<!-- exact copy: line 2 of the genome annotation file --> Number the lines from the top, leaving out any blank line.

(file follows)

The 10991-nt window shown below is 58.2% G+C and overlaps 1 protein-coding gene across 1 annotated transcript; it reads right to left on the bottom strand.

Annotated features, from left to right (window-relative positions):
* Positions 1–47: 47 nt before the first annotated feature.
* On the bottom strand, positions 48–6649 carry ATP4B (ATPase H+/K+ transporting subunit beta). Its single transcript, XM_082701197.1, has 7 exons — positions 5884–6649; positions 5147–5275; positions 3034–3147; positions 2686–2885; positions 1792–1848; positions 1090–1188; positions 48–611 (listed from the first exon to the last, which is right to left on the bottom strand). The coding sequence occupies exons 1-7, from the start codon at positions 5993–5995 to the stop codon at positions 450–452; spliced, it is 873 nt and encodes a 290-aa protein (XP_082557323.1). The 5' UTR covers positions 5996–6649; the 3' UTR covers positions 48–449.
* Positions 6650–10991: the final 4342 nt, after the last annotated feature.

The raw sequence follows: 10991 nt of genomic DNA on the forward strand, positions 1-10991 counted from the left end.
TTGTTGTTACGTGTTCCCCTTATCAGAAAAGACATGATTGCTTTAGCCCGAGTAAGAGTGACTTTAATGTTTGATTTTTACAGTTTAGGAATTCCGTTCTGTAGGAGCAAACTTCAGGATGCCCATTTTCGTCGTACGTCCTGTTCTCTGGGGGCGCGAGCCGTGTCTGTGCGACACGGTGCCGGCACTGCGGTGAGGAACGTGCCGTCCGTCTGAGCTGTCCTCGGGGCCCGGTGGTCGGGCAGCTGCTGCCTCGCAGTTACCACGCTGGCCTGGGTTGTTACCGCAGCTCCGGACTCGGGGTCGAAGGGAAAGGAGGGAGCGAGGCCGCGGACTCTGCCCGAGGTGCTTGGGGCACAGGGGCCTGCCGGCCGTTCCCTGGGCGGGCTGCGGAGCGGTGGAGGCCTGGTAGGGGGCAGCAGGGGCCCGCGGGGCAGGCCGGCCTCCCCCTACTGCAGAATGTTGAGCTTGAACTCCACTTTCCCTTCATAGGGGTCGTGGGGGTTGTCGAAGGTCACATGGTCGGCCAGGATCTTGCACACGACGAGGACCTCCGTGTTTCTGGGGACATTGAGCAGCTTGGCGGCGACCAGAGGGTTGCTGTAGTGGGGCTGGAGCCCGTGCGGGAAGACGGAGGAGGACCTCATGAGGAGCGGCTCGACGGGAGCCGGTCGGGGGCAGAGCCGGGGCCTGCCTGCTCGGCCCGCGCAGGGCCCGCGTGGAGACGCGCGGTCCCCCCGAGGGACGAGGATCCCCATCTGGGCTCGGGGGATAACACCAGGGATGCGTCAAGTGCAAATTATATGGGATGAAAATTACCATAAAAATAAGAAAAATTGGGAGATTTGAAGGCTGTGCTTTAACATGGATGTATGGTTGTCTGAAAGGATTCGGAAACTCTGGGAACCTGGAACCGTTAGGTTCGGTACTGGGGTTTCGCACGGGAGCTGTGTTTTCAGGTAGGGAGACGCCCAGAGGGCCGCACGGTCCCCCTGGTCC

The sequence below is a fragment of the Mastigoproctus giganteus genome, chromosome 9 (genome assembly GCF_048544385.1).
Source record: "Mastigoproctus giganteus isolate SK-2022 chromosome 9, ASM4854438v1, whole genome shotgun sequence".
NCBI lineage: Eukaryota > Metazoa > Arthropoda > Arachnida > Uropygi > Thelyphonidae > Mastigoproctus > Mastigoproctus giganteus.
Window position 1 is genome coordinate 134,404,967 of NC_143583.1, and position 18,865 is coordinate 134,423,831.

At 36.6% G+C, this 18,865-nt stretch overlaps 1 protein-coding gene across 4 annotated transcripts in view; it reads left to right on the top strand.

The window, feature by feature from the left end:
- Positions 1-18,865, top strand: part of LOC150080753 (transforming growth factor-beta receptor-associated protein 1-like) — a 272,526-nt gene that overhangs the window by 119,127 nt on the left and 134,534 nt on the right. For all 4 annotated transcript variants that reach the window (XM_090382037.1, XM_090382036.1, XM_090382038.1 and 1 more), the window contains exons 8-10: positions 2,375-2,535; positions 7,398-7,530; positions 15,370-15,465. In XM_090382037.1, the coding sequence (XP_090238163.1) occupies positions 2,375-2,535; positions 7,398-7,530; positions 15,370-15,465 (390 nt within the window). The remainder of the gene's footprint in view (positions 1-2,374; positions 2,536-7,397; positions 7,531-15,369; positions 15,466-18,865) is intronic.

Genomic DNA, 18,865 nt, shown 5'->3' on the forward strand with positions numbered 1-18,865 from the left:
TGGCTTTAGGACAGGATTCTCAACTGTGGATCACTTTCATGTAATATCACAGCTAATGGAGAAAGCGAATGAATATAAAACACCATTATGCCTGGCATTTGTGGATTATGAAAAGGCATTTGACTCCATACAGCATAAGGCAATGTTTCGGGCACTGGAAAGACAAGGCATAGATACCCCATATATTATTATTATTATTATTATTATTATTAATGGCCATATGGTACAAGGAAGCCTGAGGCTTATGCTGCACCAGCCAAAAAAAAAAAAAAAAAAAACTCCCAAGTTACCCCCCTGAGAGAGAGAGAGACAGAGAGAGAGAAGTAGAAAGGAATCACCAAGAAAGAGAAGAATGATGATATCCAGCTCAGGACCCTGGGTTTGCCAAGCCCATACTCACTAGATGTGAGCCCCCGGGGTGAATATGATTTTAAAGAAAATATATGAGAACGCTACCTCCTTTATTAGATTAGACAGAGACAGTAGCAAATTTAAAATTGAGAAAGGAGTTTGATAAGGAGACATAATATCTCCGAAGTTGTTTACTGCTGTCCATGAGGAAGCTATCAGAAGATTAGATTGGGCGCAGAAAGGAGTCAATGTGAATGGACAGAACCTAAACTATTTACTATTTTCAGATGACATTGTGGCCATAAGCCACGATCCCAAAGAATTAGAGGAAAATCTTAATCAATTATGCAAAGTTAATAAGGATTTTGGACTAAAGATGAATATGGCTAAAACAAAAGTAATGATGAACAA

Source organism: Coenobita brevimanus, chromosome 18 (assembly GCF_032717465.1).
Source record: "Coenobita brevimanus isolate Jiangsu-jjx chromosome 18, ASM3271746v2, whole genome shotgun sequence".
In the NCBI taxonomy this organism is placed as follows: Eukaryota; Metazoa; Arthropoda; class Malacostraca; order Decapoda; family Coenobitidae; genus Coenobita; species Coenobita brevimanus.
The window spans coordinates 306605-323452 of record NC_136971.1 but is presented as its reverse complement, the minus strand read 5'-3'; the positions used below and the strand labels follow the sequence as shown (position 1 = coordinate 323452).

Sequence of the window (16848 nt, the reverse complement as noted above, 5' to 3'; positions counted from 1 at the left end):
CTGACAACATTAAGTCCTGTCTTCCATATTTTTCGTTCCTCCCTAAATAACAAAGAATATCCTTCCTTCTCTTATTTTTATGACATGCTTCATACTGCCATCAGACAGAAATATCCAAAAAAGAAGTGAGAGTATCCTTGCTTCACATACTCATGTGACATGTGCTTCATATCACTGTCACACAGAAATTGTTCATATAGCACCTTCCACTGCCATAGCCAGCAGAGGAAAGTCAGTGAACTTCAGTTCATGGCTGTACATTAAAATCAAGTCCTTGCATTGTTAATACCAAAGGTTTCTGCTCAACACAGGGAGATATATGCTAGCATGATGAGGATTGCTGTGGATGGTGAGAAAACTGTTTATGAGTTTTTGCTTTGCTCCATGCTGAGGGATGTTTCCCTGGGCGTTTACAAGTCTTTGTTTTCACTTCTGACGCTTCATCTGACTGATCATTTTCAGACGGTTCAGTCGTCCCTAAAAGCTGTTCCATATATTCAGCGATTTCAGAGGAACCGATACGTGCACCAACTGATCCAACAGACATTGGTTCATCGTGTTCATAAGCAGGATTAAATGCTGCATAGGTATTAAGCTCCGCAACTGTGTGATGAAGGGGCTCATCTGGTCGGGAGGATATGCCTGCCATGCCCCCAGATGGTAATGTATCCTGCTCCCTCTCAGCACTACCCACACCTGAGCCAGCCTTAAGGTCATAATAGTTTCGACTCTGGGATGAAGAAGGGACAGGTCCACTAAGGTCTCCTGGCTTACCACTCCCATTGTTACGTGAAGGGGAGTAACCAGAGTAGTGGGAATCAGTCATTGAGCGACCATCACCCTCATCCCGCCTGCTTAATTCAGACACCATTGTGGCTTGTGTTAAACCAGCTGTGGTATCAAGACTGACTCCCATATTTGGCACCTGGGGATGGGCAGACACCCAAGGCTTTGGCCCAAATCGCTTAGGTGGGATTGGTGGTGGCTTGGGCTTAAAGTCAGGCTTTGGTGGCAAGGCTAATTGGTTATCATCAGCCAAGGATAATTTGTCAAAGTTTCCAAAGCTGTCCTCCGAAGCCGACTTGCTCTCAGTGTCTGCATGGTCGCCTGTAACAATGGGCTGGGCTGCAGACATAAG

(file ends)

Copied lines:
Annotated features, from left to right (window-relative positions):